Basildon: Government to decide on plans for 2,800 homes

By Simon Dedman
BBC News

Published
Eastgate Shopping CentreImage source, Google
Image caption,
Basildon Council's planning committee voted against the development on the Eastgate Shopping Centre

The government will have to decide on a plan for 2,800 homes and new retail and commercial space in an Essex town.

Basildon Council's planning committee voted against the development on the Eastgate Shopping Centre, Southernhay, on Wednesday.

Conservative councillors criticised the plans over the "mass, bulk and density" of the development which would have a detrimental impact on the town centre.

The government's planning inspectorate is set to hear the case in August.

Plans for the part-demolition and redevelopment of the Eastgate Centre were originally passed in April 2021, but not taken forward by the council after a change in administration from Labour and Independents to Conservatives.

Developer InfraRed has since appealed - and the government's planning inspectorate will now decide whether the development can go ahead.

Basildon Council has lost two appeals since December for high rise developments, known as Town and Market Square, which would see new buildings of up to 23 storeys in the town centre.

The empty former M&S building and the largely derelict building in the north of the town square are set to be knocked down and turned into flats.

'Detrimental to town'

Conservative councillor, Craig Rimmer, told the planning committee that the number of tower blocks proposed on the Eastgate Centre and Asda Supermarket would "create a town within a town" and would change the "demographics" of Basildon.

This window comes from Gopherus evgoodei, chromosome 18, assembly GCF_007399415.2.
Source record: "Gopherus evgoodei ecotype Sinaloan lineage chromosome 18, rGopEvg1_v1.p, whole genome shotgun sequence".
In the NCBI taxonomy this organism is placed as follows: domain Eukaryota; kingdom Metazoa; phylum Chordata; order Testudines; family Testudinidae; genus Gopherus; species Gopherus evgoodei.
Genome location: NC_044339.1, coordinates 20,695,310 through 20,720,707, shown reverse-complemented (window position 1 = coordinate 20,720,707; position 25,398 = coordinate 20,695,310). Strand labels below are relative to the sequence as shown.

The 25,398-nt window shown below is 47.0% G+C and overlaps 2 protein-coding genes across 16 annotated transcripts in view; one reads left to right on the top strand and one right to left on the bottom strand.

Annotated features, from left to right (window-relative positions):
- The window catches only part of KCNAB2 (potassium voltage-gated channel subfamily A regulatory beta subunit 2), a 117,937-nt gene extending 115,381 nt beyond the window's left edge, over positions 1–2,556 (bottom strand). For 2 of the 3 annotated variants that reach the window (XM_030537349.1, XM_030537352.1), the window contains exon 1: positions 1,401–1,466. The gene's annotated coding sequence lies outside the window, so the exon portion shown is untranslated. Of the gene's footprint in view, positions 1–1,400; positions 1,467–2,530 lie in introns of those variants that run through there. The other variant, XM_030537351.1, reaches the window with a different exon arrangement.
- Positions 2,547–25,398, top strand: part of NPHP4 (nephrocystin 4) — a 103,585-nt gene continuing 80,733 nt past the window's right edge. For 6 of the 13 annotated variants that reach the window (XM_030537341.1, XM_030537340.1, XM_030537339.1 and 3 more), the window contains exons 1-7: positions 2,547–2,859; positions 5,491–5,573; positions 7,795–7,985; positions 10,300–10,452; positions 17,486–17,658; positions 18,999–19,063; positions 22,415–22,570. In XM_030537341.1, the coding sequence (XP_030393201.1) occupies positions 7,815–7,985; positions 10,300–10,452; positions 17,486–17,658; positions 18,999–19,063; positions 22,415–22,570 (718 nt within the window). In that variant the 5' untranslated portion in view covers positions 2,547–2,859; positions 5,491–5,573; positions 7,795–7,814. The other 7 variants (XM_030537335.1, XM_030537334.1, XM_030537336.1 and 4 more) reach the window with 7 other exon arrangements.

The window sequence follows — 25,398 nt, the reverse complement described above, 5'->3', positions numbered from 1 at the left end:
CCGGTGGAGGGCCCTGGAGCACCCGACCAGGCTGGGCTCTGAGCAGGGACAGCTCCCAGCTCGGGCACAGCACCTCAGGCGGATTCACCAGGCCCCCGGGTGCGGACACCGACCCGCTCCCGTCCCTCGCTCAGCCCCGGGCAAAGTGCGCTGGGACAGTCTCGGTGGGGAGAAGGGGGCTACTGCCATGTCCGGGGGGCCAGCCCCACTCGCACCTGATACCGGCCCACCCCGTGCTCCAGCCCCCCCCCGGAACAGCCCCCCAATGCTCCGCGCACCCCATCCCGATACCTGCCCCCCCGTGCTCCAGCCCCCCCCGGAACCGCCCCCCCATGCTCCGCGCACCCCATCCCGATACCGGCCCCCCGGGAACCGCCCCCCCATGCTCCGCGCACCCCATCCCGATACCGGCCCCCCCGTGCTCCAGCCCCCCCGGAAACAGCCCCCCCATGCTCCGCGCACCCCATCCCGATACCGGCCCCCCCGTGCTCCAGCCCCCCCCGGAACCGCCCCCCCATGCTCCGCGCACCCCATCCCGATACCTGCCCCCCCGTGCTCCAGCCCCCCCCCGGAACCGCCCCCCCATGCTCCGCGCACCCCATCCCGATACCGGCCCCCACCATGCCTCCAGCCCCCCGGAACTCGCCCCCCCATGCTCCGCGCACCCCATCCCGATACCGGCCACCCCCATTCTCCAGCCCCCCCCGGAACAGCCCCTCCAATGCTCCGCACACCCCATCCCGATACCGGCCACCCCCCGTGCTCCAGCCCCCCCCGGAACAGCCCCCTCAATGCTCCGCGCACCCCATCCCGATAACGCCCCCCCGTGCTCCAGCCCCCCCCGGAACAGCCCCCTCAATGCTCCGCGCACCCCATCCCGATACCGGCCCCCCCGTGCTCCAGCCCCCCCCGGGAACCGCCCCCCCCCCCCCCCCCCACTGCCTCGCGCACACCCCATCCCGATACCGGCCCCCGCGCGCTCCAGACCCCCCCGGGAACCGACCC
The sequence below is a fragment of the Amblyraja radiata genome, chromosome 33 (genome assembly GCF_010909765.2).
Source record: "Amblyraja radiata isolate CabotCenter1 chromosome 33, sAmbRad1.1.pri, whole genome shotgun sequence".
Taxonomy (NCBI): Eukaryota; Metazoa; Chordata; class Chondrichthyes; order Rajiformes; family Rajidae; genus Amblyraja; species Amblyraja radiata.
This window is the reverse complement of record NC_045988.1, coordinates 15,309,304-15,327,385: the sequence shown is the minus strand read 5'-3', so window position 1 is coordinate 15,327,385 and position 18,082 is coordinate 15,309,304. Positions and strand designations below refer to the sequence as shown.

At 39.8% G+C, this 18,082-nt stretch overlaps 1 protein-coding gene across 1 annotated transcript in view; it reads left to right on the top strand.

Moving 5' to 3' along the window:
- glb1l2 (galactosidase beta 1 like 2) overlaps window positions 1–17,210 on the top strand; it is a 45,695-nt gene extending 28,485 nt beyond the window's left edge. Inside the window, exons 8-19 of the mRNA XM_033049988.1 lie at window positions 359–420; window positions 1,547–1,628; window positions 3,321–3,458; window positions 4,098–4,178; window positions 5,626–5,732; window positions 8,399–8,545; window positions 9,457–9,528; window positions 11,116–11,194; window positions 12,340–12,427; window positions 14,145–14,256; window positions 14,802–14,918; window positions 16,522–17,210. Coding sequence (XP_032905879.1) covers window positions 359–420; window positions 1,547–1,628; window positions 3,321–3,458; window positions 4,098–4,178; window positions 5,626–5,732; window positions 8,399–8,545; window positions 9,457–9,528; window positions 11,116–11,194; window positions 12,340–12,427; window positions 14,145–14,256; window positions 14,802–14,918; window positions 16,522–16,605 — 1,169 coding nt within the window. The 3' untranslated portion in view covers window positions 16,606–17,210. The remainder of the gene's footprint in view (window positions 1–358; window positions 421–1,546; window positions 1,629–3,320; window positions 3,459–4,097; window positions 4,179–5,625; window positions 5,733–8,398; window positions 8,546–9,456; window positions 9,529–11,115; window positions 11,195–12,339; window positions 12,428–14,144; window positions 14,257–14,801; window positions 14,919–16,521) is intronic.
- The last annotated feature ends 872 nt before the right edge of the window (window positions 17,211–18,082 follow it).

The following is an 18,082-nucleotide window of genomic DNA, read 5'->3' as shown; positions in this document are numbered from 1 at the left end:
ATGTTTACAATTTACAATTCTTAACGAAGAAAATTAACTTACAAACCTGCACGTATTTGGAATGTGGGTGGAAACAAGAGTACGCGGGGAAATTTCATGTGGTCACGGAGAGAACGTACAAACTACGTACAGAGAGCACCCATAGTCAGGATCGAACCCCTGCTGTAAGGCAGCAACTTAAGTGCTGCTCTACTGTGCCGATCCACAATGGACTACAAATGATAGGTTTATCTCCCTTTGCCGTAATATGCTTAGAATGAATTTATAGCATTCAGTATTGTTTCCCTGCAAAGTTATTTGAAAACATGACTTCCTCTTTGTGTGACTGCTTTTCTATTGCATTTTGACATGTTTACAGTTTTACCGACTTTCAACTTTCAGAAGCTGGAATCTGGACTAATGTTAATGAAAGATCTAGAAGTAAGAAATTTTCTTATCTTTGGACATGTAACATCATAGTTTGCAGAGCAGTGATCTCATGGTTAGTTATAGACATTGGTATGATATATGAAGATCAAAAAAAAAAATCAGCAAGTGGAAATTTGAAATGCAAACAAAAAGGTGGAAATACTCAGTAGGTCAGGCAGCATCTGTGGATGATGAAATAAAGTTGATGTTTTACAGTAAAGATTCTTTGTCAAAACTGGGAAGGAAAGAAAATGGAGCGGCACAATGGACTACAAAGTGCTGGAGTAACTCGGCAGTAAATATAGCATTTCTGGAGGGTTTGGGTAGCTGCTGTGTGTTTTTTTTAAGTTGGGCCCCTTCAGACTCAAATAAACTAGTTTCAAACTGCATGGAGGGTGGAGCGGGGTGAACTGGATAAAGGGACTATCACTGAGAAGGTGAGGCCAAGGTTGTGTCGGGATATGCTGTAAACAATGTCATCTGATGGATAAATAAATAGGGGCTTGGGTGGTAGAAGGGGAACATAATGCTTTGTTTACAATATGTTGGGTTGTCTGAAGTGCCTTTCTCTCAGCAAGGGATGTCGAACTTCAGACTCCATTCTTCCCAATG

He argued that the plans are "very different from what has gone before inspectors before".

Conservative councillor David Dadds, who chaired the meeting, argued that the density of the Eastgate proposals would be "detrimental to our home".

Tory councillors also said the plans lacked affordable housing and called for a 10% target rather than the 5% offered, with Mr Dadds saying "our community requires it".

The council's head of planning, Christine Lyons, said she had "severe concerns" about changing the number of affordable homes without providing evidence.

Image source, Getty Images
Image caption,
In March, Basildon Council voted to scrap its Local Plan and start again

Labour warned that the planning inspector was likely to grant permission as they had done so on similar developments and Labour and Independent councillors abstained or chose not to vote on the plans.

In March, Basildon Council voted to scrap its Local Plan and start again, after seven years of work by Conservative and Labour-led administrations.

The housing minister warned councillors this year that the government could intervene in Basildon's planning decisions if progress was not made.

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